Is this a good college admission planning outline for HS? HS Mom? Others who have been through it? Any additional tips? I’m over the HS admission drama and just ready to move on to the next stage of obsession.

    http://www.greatschools.org/college-prep/planning/580-one-moms-timeline.gs?s_cid=eml_weekly_20150118

  • 102. uiuc mom  |  January 20, 2015 at 10:16 pm

    extracurricular stuff is important. The colleges are looking for depth, so have your kid start thinking about what they like and start volunteering or working in that area this summer, so they can be more of a leader of other volunteers the summer after or during 11th grade.

    We didn’t spend early years looking at schools. We didn’t even have an idea of a major. But, we weren’t really expecting to apply to Ivy league schools.

  • 103. HS Mom  |  January 25, 2015 at 11:36 am

    101 IBO – That is certainly quite the game plan. I have some comments.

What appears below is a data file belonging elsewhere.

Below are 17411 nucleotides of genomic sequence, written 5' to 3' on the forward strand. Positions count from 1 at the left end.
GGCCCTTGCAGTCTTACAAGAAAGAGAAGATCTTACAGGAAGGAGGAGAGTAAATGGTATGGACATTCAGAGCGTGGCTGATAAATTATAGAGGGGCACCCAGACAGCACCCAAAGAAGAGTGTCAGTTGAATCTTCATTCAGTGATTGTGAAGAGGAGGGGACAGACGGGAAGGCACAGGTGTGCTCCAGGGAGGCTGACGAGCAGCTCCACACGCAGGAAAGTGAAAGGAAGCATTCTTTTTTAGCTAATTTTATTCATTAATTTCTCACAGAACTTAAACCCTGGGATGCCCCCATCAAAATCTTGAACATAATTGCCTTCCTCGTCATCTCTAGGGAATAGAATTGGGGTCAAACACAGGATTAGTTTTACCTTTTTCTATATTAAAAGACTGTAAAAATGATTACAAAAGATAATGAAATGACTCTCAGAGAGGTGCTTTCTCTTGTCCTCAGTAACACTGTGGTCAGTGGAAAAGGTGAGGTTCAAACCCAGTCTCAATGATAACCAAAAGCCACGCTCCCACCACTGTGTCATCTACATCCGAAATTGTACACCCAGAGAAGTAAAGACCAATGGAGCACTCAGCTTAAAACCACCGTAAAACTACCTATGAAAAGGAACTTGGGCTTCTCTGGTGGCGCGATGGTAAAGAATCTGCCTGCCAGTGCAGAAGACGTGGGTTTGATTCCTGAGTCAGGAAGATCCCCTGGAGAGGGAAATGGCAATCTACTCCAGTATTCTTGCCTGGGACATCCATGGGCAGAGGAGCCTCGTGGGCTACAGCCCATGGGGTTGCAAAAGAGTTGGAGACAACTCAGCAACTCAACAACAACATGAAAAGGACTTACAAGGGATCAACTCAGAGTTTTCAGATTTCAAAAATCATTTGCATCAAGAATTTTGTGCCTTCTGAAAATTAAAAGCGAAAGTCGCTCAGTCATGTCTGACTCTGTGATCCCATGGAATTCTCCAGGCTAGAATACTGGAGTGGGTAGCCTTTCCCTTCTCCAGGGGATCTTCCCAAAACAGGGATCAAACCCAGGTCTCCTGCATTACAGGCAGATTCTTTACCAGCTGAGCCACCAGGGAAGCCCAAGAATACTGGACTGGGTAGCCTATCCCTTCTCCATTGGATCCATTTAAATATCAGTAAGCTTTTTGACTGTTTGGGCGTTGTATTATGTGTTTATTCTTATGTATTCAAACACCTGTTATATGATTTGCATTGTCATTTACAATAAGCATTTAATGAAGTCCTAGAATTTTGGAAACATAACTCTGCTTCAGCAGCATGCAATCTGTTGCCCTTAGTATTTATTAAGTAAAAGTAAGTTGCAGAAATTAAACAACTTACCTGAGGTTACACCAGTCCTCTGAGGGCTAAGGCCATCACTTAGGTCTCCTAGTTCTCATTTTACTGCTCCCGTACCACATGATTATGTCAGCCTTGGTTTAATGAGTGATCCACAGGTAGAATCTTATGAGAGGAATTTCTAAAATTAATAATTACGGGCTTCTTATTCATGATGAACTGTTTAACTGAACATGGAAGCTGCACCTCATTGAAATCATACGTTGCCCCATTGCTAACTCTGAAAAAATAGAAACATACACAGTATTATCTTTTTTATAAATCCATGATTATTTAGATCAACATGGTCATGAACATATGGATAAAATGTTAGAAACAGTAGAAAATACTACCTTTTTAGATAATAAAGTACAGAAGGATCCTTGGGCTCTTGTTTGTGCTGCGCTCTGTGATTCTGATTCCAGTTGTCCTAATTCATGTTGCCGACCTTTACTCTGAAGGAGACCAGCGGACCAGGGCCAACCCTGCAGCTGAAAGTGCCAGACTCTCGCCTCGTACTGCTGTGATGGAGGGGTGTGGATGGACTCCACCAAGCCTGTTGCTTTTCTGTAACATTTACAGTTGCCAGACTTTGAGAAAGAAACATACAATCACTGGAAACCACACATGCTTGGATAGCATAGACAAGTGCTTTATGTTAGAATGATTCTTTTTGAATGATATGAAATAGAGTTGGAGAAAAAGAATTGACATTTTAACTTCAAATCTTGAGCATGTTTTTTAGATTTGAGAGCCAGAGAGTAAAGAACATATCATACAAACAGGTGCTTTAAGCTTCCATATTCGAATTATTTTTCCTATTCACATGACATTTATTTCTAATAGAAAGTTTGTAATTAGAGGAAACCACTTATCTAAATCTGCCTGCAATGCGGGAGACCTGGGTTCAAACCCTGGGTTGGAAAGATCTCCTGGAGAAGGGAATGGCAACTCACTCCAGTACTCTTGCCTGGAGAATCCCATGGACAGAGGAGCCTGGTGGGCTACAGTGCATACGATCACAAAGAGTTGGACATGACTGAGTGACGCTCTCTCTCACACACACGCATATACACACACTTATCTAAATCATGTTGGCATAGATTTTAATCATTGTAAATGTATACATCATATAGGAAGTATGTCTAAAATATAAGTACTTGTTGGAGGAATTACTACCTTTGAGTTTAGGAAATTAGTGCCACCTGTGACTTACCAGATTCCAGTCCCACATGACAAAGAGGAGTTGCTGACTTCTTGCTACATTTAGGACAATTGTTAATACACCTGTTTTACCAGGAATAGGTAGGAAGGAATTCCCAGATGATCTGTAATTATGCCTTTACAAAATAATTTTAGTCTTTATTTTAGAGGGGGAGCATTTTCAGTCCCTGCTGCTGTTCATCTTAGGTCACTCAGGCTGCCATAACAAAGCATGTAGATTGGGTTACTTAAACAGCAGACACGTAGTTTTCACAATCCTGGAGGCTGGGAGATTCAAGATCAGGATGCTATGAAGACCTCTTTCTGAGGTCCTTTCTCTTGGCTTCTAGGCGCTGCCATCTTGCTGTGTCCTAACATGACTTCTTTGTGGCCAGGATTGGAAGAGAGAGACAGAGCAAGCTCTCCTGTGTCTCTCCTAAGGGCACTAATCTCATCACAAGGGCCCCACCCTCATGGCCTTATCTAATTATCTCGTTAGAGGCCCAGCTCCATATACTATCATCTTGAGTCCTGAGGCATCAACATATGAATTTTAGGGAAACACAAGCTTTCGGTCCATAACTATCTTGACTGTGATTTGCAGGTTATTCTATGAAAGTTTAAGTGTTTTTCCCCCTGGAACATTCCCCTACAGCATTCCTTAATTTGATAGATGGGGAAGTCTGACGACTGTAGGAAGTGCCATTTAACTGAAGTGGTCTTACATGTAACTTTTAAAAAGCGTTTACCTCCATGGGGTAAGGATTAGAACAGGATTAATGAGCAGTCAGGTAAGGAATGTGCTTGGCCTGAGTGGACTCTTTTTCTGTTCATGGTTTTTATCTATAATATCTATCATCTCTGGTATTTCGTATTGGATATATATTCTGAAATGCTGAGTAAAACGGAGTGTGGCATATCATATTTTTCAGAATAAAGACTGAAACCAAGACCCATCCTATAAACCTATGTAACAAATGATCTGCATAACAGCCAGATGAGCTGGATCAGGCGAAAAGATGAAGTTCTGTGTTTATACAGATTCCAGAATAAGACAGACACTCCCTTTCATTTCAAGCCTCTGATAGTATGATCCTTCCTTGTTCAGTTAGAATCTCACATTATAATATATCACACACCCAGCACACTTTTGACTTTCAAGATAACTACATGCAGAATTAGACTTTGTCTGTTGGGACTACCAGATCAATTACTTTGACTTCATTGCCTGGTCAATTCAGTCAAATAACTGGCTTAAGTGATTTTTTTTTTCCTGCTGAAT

College tours – I’m not sure how important or productive this is in 9th grade unless maybe you’re driven on a particular school (which could very well change later) – in particular the long distance trips that the article advises. Maybe visit your own college. Our school had bus trips beginning 10th grade that certainly served the purpose of getting them excited about college if they weren’t already. It’s tough to know what schools you should be looking at in 9th grade without grades and test scores. The schools certainly don’t want to invest their time and effort into unknowns. The tours and events that colleges hold are geared toward 11th and 12th graders. I would encourage you to attend as many as you can since the colleges track your involvement and level of interest. That being said, we decided not to attend any long distance tours until after acceptance due to cost (we had 2 west coast and 1 east coast school). For those schools, we contacted the regional rep and set up appointments for interviews, attended any local events the college held and spoke to the reps again when they came to our school or to college fairs.